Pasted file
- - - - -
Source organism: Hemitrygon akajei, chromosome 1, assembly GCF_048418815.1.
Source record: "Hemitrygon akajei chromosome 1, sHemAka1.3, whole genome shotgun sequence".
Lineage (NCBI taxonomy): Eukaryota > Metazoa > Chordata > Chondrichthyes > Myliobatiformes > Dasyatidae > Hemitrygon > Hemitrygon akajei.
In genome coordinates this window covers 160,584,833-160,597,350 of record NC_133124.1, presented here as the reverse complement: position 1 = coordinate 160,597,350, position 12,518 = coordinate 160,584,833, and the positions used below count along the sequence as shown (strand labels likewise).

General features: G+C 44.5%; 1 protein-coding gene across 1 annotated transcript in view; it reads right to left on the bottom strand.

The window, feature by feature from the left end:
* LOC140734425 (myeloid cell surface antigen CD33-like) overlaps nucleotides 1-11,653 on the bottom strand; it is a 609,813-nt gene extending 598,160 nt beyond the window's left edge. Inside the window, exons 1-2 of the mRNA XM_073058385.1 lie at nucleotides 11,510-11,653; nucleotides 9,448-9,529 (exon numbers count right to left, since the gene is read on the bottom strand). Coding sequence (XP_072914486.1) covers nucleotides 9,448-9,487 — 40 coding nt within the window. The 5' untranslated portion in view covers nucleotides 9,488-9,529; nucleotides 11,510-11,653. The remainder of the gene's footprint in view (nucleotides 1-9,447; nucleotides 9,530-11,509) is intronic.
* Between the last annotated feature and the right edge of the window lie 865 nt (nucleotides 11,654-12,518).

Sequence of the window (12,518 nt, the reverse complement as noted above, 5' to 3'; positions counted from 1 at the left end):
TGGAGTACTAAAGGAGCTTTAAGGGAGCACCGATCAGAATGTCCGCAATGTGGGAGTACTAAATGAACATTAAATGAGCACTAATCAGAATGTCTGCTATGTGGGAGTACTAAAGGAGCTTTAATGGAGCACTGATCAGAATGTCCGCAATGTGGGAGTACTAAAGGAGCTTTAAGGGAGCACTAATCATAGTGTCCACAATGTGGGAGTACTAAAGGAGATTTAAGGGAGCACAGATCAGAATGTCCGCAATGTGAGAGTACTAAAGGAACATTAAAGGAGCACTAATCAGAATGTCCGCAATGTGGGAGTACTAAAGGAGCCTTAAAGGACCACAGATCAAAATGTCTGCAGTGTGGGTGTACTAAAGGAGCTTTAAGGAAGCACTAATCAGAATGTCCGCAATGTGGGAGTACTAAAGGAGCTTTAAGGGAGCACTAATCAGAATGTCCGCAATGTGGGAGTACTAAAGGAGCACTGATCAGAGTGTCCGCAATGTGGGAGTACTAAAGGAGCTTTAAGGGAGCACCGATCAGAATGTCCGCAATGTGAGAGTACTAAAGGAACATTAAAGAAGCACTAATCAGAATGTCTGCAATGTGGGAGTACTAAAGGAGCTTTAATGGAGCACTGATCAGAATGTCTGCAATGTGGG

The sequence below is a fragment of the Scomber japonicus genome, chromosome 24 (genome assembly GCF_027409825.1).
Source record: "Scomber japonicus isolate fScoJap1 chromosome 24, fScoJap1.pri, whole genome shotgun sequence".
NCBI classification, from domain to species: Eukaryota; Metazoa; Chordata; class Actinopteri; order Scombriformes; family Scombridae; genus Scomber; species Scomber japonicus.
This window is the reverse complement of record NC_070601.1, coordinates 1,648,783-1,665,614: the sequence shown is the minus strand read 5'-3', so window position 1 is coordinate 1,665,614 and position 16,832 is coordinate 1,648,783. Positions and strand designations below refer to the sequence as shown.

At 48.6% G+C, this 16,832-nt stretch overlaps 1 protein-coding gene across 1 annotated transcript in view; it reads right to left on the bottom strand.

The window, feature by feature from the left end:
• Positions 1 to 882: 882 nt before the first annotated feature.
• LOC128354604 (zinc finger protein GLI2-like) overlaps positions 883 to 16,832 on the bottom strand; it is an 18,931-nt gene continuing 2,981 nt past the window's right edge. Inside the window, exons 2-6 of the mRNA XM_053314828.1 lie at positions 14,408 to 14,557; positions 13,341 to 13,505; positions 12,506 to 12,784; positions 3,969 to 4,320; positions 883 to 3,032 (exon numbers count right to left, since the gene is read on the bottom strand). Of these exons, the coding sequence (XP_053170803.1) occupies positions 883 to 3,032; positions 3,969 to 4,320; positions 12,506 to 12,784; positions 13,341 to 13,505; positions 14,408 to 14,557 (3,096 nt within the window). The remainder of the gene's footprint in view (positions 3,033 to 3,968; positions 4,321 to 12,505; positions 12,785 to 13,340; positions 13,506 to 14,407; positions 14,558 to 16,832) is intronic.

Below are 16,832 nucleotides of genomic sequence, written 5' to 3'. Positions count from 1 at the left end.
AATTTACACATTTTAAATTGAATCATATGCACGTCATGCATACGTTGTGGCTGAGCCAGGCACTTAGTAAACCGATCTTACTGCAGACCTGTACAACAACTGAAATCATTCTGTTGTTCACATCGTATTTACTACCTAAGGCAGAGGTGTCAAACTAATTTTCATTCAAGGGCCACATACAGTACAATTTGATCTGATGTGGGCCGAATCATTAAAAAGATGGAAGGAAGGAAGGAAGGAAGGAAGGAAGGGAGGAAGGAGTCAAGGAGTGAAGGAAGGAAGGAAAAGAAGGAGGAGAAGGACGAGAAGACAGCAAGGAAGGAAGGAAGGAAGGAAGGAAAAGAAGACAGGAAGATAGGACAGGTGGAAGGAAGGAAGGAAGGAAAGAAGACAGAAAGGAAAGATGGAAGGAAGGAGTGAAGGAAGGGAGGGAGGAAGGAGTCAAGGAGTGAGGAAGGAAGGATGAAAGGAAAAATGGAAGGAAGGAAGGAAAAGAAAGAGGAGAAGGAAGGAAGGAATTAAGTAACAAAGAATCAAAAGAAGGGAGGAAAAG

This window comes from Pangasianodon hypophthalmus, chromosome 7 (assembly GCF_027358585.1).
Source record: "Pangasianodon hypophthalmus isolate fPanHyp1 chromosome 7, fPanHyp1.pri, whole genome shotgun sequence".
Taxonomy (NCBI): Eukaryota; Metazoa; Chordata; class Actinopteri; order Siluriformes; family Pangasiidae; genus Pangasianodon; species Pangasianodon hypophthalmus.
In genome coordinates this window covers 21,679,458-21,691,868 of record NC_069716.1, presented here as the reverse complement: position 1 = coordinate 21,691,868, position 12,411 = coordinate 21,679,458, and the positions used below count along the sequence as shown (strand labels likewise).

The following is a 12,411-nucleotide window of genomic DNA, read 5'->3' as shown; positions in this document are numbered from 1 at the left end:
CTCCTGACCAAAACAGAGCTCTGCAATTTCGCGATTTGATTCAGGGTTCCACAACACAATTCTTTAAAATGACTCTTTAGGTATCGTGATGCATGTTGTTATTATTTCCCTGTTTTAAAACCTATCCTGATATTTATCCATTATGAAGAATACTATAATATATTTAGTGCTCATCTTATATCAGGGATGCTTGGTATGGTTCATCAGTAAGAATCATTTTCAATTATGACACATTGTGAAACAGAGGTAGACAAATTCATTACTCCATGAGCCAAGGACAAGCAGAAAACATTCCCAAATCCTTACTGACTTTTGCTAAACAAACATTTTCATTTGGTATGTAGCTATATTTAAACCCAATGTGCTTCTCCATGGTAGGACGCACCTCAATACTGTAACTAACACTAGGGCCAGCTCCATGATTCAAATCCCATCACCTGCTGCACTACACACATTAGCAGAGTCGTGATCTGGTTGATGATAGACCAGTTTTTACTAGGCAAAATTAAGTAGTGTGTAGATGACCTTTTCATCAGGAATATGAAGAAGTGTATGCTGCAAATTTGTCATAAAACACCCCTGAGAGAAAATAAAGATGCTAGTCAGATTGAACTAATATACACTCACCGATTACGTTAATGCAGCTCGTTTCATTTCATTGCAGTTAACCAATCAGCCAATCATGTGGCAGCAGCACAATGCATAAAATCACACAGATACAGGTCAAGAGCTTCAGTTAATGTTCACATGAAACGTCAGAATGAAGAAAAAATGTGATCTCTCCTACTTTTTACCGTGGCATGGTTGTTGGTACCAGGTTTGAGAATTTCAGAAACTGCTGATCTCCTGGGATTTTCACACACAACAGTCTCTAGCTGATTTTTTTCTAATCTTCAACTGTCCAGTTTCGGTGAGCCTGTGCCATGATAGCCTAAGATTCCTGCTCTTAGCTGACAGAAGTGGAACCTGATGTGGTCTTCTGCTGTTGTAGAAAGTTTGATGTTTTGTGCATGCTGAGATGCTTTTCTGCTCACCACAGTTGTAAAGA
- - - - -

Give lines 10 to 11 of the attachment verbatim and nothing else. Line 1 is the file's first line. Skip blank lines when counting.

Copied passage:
TGGAGTACTAAAGGAGCTTTAAGGGAGCACCGATCAGAATGTCCGCAATGTGGGAGTACTAAATGAACATTAAATGAGCACTAATCAGAATGTCTGCTATGTGGGAGTACTAAAGGAGCTTTAATGGAGCACTGATCAGAATGTCCGCAATGTGGGAGTACTAAAGGAGCTTTAAGGGAGCACTAATCATAGTGTCCACAATGTGGGAGTACTAAAGGAGATTTAAGGGAGCACAGATCAGAATGTCCGCAATGTGAGAGTACTAAAGGAACATTAAAGGAGCACTAATCAGAATGTCCGCAATGTGGGAGTACTAAAGGAGCCTTAAAGGACCACAGATCAAAATGTCTGCAGTGTGGGTGTACTAAAGGAGCTTTAAGGAAGCACTAATCAGAATGTCCGCAATGTGGGAGTACTAAAGGAGCTTTAAGGGAGCACTAATCAGAATGTCCGCAATGTGGGAGTACTAAAGGAGCACTGATCAGAGTGTCCGCAATGTGGGAGTACTAAAGGAGCTTTAAGGGAGCACCGATCAGAATGTCCGCAATGTGAGAGTACTAAAGGAACATTAAAGAAGCACTAATCAGAATGTCTGCAATGTGGGAGTACTAAAGGAGCTTTAATGGAGCACTGATCAGAATGTCTGCAATGTGGG

The sequence below is a fragment of the Scomber japonicus genome, chromosome 24 (genome assembly GCF_027409825.1).